2011 Hyundai i20 Review
2011 Hyundai i20 Review
2011 Hyundai i20 Review
2011 Hyundai i20 Review

Seeing as there’s no diesel i20 on the horizon, an extra ratio or two in the gearbox would probably help in extending fuel economy. And you’d think that having a four-speed automatic would be a hindrance for day-to-day driving, but in practice, it’s not. The auto will kick down when called for (a generous prod of the accelerator helps here) when climbing hills, but it never seems to run out of puff, unlike its 1.4-litre sibling, the Active. It’s in hilly terrain that the 1.6-litre comes into its own, using that broad spectrum of torque to its advantage.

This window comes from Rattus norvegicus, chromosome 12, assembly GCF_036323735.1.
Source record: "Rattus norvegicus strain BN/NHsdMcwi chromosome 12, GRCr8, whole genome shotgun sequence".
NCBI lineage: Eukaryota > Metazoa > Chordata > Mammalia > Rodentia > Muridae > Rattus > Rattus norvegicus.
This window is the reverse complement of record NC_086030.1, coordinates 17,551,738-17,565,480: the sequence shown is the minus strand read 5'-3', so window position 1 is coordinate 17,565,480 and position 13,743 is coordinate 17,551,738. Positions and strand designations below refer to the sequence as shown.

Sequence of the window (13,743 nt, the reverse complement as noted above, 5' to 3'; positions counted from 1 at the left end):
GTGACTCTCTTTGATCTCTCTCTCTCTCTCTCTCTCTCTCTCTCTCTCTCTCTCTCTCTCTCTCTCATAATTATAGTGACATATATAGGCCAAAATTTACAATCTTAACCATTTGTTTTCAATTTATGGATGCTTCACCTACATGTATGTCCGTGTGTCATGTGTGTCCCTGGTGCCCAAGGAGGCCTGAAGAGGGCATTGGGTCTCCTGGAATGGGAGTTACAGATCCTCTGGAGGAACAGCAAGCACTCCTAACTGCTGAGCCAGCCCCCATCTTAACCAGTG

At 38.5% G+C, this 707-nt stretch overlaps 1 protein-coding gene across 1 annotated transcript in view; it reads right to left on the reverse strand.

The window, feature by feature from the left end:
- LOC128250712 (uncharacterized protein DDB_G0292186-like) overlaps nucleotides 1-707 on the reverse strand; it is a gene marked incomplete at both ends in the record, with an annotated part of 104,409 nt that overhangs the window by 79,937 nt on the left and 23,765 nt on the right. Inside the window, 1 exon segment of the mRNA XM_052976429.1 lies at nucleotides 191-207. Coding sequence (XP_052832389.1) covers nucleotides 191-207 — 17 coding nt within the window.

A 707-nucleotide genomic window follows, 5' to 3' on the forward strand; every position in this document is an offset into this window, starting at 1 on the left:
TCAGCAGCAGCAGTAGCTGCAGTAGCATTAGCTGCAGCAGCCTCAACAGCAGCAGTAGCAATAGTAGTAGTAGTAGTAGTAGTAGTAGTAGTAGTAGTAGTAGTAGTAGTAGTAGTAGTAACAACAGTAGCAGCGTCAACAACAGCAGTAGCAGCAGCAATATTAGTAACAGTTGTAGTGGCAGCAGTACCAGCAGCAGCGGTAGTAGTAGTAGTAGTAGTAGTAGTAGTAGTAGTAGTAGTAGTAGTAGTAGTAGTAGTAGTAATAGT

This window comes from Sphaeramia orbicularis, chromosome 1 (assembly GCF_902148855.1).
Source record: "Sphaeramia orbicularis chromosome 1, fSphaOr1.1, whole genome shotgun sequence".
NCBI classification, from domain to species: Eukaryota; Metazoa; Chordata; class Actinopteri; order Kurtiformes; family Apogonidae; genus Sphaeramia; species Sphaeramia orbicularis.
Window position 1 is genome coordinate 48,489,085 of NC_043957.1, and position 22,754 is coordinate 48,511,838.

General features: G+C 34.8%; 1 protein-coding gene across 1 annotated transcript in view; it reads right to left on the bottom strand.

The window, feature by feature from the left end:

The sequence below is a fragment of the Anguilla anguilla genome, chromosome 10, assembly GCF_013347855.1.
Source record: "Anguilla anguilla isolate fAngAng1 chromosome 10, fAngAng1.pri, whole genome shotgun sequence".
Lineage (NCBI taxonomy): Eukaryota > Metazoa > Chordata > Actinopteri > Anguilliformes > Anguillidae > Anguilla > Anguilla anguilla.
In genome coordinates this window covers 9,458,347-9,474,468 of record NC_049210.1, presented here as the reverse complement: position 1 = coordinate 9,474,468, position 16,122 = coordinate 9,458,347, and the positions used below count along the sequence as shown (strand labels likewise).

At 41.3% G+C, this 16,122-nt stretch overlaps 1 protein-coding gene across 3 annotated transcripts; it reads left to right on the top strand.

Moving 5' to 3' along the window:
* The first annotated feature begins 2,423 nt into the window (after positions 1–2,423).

In fact, if you compare the i20 with its direct rivals, you’ll see that almost none of them match the power and torque that this little car has. The Suzuki Swift has 75kW and 133Nm, the Toyota Yaris makes 80kW and 140Nm, the Ford Fiesta comes closes with 89kW and 151Nm, and the Volkswagen Polo produces 77kW but has more torque at 175Nm, courtesy of a turbocharger.

That said, some of the above are a bit more refined when you put your foot down – the i20 can be coarse at the top end while it buzzes away – but that extra grunt is certainly apparent in the i20. And yes, the manual is better, however for those looking for an auto that will still get away from the lights in a reasonable time, the i20 is good.

2011 Hyundai i20 Review
2011 Hyundai i20 Review
2011 Hyundai i20 Review
2011 Hyundai i20 Review